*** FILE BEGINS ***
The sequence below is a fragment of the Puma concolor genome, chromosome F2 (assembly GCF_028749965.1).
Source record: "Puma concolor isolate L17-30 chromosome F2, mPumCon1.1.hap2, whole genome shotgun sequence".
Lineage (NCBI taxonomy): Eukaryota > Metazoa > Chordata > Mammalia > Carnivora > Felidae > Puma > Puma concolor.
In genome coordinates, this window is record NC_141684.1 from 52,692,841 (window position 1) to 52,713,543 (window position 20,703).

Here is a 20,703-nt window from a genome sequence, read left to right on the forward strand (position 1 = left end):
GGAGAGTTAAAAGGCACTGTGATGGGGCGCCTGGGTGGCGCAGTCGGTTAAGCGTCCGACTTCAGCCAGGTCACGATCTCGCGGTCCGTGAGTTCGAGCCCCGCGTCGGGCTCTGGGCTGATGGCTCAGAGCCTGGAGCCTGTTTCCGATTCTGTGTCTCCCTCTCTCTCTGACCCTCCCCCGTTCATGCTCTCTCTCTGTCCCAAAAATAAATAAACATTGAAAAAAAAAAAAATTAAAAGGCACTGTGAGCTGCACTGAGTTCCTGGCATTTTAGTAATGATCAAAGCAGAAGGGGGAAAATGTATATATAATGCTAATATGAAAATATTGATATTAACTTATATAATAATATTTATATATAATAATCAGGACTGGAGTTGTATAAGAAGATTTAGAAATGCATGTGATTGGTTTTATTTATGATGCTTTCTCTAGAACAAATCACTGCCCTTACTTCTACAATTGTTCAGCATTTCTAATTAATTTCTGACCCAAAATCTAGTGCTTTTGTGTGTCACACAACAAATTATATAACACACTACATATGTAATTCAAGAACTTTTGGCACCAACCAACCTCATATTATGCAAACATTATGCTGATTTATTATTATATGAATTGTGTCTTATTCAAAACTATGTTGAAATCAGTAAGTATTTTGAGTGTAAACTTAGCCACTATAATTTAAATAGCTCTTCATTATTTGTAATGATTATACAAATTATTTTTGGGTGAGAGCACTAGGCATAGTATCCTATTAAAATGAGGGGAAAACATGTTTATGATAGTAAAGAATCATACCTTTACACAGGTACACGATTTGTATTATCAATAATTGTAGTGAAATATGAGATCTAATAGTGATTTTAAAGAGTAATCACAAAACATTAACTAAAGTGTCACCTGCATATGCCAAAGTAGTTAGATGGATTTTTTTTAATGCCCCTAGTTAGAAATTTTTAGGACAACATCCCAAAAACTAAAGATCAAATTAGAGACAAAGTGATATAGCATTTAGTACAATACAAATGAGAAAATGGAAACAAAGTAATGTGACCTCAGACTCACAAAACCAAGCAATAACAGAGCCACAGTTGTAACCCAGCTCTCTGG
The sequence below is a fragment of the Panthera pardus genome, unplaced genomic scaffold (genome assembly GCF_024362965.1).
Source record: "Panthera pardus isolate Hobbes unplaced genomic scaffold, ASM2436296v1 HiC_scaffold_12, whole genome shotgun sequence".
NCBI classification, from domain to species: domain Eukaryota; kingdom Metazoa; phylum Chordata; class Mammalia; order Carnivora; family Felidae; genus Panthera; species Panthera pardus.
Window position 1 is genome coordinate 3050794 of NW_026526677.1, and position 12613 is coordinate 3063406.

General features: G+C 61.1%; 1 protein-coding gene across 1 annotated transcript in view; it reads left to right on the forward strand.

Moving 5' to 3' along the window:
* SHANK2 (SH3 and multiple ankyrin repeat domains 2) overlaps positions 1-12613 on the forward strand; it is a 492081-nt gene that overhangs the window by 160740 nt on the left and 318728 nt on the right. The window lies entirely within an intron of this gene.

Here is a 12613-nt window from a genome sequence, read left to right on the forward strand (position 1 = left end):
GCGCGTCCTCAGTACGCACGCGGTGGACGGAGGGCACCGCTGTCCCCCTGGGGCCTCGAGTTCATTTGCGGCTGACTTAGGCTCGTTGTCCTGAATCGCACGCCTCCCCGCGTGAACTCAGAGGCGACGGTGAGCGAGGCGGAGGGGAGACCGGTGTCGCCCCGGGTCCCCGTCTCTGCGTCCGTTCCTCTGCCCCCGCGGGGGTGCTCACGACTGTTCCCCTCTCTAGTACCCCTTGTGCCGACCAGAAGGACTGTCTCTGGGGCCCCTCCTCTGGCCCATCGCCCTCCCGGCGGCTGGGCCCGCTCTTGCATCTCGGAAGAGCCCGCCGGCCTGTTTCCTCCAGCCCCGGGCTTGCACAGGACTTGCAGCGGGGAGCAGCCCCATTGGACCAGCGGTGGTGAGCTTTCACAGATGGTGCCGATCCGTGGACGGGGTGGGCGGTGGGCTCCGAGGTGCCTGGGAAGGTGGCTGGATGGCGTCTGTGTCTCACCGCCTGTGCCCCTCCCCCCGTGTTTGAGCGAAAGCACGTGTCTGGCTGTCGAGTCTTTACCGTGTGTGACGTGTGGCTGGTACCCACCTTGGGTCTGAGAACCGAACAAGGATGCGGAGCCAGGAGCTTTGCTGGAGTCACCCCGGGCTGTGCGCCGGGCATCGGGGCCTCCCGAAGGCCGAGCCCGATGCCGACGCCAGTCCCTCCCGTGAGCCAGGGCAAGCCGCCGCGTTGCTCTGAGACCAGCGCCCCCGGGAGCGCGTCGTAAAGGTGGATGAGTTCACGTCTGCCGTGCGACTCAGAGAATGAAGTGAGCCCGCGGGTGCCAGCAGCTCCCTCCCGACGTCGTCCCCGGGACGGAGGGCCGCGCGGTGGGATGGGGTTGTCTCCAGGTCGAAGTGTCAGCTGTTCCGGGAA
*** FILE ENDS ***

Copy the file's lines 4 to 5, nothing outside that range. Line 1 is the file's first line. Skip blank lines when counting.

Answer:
In genome coordinates, this window is record NC_141684.1 from 52,692,841 (window position 1) to 52,713,543 (window position 20,703).

Here is a 20,703-nt window from a genome sequence, read left to right on the forward strand (position 1 = left end):